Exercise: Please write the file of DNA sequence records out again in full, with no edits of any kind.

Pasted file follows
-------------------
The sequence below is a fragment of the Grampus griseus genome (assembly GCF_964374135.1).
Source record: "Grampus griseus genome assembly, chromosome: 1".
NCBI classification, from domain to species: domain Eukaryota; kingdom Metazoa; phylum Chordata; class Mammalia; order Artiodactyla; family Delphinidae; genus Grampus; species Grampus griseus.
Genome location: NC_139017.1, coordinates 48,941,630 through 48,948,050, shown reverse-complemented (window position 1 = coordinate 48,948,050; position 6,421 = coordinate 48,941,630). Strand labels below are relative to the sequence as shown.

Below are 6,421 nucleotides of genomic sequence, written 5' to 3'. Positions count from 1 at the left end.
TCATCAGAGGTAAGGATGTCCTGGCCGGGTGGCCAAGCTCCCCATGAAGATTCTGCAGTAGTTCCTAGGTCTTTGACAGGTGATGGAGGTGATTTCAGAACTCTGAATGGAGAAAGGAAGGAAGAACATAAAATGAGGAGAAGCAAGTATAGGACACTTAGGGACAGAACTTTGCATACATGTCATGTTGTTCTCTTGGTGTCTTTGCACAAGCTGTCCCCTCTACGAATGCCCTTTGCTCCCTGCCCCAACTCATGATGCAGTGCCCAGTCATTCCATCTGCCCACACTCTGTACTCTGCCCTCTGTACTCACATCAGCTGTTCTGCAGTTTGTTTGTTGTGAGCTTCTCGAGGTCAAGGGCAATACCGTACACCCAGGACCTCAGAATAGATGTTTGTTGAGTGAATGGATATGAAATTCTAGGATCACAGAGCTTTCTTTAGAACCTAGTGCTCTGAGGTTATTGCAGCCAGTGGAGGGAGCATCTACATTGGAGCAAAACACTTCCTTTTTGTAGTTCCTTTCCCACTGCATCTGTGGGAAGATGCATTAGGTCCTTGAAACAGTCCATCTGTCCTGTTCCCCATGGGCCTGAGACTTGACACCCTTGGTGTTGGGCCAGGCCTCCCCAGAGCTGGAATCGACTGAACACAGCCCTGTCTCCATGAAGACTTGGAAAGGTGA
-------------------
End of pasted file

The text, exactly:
The sequence below is a fragment of the Grampus griseus genome (assembly GCF_964374135.1).
Source record: "Grampus griseus genome assembly, chromosome: 1".
NCBI classification, from domain to species: domain Eukaryota; kingdom Metazoa; phylum Chordata; class Mammalia; order Artiodactyla; family Delphinidae; genus Grampus; species Grampus griseus.
Genome location: NC_139017.1, coordinates 48,941,630 through 48,948,050, shown reverse-complemented (window position 1 = coordinate 48,948,050; position 6,421 = coordinate 48,941,630). Strand labels below are relative to the sequence as shown.

Below are 6,421 nucleotides of genomic sequence, written 5' to 3'. Positions count from 1 at the left end.
TCATCAGAGGTAAGGATGTCCTGGCCGGGTGGCCAAGCTCCCCATGAAGATTCTGCAGTAGTTCCTAGGTCTTTGACAGGTGATGGAGGTGATTTCAGAACTCTGAATGGAGAAAGGAAGGAAGAACATAAAATGAGGAGAAGCAAGTATAGGACACTTAGGGACAGAACTTTGCATACATGTCATGTTGTTCTCTTGGTGTCTTTGCACAAGCTGTCCCCTCTACGAATGCCCTTTGCTCCCTGCCCCAACTCATGATGCAGTGCCCAGTCATTCCATCTGCCCACACTCTGTACTCTGCCCTCTGTACTCACATCAGCTGTTCTGCAGTTTGTTTGTTGTGAGCTTCTCGAGGTCAAGGGCAATACCGTACACCCAGGACCTCAGAATAGATGTTTGTTGAGTGAATGGATATGAAATTCTAGGATCACAGAGCTTTCTTTAGAACCTAGTGCTCTGAGGTTATTGCAGCCAGTGGAGGGAGCATCTACATTGGAGCAAAACACTTCCTTTTTGTAGTTCCTTTCCCACTGCATCTGTGGGAAGATGCATTAGGTCCTTGAAACAGTCCATCTGTCCTGTTCCCCATGGGCCTGAGACTTGACACCCTTGGTGTTGGGCCAGGCCTCCCCAGAGCTGGAATCGACTGAACACAGCCCTGTCTCCATGAAGACTTGGAAAGGTGA